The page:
Primary rainbow

The most common atmospheric rainbow is a primary bow.

  •  Primary rainbows appear when sunlight is refracted as it enters raindrops, reflects once off the opposite interior surface, is refracted again as it escapes back into the air, and then travels towards an observer.
  • The colours in a primary rainbow are always arranged with red on the outside of the bow and violet on the inside.
  • The outside (red) edge of a primary rainbow forms an angle of approx. 42.40 from its centre, as seen from the point of view of the observer. The inside (violet) edge forms at an angle of approx. 40.70.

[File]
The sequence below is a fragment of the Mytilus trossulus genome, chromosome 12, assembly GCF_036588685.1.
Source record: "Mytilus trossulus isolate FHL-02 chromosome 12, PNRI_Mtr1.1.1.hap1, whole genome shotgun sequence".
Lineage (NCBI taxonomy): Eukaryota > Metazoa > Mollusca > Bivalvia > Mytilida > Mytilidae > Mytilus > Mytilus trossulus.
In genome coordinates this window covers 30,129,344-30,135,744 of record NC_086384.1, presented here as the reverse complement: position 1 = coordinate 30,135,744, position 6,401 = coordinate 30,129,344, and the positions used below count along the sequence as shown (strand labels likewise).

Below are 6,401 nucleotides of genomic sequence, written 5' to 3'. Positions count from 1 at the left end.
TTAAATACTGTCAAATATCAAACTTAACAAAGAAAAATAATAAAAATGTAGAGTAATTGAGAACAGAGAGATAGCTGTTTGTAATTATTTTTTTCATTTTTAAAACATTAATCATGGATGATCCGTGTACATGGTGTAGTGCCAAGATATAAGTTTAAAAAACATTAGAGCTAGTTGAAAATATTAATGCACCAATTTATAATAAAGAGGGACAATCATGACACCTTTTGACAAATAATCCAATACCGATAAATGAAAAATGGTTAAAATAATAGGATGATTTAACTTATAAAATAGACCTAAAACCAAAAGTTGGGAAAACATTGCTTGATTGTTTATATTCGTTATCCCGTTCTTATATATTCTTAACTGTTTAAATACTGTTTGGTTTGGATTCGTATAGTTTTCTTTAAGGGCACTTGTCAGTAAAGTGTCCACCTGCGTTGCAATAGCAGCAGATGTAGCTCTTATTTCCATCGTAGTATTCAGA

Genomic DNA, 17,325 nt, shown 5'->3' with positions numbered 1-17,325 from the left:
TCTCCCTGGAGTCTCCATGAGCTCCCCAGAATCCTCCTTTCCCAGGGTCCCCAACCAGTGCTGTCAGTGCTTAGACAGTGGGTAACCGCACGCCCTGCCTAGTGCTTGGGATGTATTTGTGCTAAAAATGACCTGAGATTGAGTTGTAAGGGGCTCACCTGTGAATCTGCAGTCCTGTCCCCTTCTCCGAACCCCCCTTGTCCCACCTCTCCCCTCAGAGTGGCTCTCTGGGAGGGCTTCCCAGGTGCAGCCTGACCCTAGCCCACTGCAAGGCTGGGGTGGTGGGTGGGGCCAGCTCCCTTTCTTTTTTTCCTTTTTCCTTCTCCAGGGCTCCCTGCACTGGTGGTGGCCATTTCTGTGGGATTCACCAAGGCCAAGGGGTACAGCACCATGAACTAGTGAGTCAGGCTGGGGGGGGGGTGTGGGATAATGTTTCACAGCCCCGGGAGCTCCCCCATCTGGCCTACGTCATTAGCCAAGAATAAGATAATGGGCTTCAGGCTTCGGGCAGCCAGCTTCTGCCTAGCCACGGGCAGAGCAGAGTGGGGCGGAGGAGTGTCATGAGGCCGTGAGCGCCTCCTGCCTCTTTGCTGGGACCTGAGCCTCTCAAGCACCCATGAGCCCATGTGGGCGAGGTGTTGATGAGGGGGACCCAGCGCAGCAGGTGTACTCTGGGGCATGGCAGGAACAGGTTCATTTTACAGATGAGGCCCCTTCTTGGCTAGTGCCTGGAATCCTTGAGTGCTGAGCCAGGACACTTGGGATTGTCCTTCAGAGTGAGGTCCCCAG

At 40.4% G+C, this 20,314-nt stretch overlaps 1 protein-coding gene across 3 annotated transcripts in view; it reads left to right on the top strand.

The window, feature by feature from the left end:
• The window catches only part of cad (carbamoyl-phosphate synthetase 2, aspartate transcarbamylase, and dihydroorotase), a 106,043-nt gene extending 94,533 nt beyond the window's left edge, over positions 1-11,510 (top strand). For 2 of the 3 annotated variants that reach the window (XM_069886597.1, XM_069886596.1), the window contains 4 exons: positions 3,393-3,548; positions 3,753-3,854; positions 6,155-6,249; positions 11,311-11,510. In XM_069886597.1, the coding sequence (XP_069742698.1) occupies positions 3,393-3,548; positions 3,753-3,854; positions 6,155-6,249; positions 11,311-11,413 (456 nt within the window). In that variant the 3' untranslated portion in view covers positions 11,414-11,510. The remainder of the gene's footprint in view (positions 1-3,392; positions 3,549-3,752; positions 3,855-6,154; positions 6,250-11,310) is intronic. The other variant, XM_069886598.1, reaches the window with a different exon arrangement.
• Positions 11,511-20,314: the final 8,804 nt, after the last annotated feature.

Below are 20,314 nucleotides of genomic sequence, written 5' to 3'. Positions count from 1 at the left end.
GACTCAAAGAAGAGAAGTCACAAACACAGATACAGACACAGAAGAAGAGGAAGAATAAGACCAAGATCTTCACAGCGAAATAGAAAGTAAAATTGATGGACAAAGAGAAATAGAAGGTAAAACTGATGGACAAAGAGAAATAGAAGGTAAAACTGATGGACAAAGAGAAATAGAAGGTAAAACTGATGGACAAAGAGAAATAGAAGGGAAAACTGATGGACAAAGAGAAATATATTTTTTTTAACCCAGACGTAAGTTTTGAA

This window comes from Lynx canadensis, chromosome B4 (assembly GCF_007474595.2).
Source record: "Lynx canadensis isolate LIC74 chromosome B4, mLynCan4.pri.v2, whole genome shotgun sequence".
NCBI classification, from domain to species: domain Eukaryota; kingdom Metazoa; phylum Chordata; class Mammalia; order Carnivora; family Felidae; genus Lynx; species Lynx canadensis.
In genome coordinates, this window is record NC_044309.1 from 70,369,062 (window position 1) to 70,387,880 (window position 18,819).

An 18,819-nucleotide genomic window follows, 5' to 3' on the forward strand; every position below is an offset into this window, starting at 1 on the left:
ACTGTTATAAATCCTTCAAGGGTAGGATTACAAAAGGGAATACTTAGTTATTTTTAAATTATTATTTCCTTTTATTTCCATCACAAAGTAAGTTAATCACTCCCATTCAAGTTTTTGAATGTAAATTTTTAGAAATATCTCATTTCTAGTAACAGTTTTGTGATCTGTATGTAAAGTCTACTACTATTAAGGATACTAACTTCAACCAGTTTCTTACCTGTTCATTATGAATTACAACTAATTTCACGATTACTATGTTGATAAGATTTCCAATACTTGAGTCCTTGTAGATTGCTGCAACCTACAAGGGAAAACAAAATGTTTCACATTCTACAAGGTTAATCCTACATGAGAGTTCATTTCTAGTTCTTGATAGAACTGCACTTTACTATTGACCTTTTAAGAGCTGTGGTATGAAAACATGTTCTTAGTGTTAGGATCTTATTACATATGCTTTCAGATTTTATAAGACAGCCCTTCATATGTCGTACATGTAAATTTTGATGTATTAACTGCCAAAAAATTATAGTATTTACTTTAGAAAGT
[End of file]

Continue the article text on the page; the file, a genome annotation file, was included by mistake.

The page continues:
• To get a sense of where the centre of a rainbow might be, imagine extending the curve of a rainbow to form a circle.
  • If your shadow is visible as you look at a rainbow its centre is aligned with your head.
  • A primary rainbow is only visible when the altitude of the sun is less than 42.4°.
  • Primary bows appear much brighter than secondary bows and so are easier to see.
  • The curtain of rain on which sunlight falls is not always large enough or in the right place to produce both primary and secondary bows.